- Becoming aware of impending loss.
- Searching for meaning.
- Experiencing cultural influences: Receiving no support.
- Having failed healthcare interactions: Dealing with indifference and lack of support.
- Living through it and moving on.
To help us investigate intercultural and multicultural aspects of care and miscarriage, Yuria Celidwen, who self-identifies as Mexican of indigenous descent, will address the cultural and religious ritual of Día de Muertos (Day of the Dead) as a way to counteract loneliness and a lack of social support for Latina women who have experienced miscarriage.
When humans are in balance with nature, we have a better understanding of our behavior, of our relationships with others, and of the environment. In this way, we increase our compassion and our active participation in community. Death reveals the extent in which natural events are the primary vehicle of transformative power.
Death is characterized by transition and adaptation. It is not only the end of a life, but the beginning of a new identity. It suggests the creative capacity and compassion of humankind, as it awakens the realization of the interdependence of all beings. Birth and death are stages in life that offer an opportunity for transformation through ritual.
To create a ritual is to leave the habitual space, to set and regard new boundaries and responsibilities. In it, we find a position in relation to the previous stage and the next one. Rituals for birth are joyous, but those for death tend to be dreary and sad. The importance of having more amiable rituals for death is to open possibilities of release and regeneration of the effects of grief. Ritual can offer the opportunity to consciously choose reintegration from heartache, loss, and confusion to harmony, serenity and growth. The tradition of Día de Muertos can offer this call to ritual action, regeneration, and rebirth.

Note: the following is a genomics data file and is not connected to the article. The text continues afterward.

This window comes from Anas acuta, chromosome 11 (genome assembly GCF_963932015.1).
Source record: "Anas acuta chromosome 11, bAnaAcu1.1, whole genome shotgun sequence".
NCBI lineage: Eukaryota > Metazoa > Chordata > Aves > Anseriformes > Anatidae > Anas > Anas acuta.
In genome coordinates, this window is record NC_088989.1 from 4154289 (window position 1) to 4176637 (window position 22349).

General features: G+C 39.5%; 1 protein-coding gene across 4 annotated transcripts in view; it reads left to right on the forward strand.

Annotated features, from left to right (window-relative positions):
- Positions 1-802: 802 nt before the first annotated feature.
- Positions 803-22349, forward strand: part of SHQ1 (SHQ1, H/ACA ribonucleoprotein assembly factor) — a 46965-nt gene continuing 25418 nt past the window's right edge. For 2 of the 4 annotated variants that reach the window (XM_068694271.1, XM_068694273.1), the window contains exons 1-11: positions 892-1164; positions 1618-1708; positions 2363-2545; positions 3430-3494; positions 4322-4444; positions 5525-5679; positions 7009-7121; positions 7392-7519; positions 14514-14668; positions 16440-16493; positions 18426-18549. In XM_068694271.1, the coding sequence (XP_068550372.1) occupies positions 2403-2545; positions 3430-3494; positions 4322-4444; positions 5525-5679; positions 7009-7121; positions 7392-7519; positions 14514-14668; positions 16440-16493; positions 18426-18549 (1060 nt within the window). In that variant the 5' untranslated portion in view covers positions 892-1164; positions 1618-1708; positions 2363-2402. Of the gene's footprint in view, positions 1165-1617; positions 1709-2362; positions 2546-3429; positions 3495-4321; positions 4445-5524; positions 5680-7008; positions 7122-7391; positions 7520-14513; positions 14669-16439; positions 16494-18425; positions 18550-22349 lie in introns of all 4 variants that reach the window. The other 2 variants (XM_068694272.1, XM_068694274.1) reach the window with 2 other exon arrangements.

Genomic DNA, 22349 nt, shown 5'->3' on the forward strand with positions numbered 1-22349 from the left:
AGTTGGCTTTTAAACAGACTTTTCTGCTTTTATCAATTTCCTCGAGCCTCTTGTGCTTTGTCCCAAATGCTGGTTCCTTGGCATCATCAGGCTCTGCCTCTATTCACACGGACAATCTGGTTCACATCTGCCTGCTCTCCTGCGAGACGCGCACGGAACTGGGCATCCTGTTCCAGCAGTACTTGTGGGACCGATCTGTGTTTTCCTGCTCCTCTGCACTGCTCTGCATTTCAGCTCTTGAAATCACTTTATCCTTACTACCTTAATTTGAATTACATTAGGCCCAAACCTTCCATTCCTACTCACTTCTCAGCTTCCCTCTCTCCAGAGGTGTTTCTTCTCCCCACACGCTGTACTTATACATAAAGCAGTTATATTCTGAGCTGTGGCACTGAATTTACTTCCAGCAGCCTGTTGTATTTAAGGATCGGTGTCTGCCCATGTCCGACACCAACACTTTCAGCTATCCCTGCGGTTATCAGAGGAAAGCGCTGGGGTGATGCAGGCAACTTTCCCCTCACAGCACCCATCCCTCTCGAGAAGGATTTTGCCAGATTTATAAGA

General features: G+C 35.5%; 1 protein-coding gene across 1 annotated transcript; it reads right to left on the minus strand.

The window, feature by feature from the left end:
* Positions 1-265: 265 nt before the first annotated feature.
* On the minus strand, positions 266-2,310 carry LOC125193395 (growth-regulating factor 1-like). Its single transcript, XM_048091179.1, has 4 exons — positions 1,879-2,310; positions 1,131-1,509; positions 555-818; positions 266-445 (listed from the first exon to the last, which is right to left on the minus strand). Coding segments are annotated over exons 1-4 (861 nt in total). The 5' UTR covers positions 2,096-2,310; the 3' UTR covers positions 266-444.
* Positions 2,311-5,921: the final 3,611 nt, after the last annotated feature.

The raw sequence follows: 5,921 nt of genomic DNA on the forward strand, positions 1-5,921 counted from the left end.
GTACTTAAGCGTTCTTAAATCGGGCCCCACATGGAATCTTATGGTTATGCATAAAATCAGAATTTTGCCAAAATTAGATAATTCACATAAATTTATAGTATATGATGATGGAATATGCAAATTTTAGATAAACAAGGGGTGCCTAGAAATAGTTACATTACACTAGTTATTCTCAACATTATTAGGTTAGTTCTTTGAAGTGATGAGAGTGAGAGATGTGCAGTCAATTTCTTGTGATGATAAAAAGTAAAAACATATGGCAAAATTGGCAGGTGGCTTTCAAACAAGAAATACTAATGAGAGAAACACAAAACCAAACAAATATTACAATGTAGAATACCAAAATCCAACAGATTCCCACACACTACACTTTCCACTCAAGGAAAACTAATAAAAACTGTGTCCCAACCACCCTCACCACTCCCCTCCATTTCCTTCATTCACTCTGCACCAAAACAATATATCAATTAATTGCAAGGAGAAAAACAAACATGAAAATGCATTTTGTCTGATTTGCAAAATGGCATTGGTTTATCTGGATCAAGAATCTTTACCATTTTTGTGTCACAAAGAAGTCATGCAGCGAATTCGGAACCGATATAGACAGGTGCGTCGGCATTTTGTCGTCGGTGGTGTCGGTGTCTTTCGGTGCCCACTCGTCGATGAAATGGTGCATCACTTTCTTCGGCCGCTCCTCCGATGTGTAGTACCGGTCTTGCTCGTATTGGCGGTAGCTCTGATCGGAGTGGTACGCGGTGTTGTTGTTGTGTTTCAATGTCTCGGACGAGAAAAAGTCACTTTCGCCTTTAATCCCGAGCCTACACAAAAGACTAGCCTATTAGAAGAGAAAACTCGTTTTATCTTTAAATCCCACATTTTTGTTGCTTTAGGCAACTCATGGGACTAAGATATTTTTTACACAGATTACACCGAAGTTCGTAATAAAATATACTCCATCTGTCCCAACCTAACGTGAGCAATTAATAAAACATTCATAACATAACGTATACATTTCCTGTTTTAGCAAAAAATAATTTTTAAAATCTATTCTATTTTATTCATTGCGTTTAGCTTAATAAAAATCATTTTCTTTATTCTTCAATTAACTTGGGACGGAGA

The Mexican holiday of Día de Muertos or Day of the Dead—which was proclaimed an Intangible Cultural Heritage of Humanity by the UNESCO in 2003—takes place from October 31st to November 2nd of every year. It is the foremost celebration of the conciliation of the apparent ultimate opposites: life and death. This can be seen as a transitory ritual, as defined by Van Gennep (The Rites of Passage 1-13), inasmuch as a person follows a succession of stages in life. It is also a ritual of evolution from the profane to the sacred—as suggested by Eliade (The Sacred and the Profane) and Gennep (Belmont). It is also my favorite holiday, as I grew up immersed in the poetic vibrancy of this tradition. Despite having lived in different countries, it is the one holiday I devotedly celebrate. I find myself constantly sharing it within the culture I live in.
Mexicans embody the jovial aspects of life—honoring the passage through it—with a festival of sensory exaltation through ritual food, arts, and music. The celebrations are quite elaborate, mainly revolving around the careful preparation of an altar, cooking and baking of food offerings, and a night visit and vigil to cemeteries to party with the deceased by their resting tombs.
One way of seeing this celebration is that the altar and cemeteries are spaces of gathering that speak to the magical realism of Mexican culture. It is believed that the spirits of the dead share in the celebrations with the living. It is a celebration of what I see as spiritual embodiment. On the night of November 1st, the souls visit the altars, and enjoy the essence of the offerings; then, the following morning the living partake of the food. In this way, the dead and the living join in celebration, one feasts with the essence, the other with the matter.
As a festival of remembrance, Día de Muertos is a communal vessel for processing loss and emotional grief in a way that is celebratory of life and its cycles. It is a process of meaning-making of the unavoidable reality of impermanence. Through the performative quality of ritual, the community makes peace with the continuous arising and passing away of all phenomena; and each one faces our own eventual passing.
This is not a ritual of mourning, but a poignant ritual of jovial community. Facing the loss is done in a social manner, as it is an opportunity to dialogue with grief in a safe and festive way. It can be said that it is a ritual of transcendence in community, as people connect with the living and include the dead. People invite their psychic energies associated with death and triggered by memories, storytelling and objects; and the community provides a safe vessel to face and release these energies through sensorial experiences and language.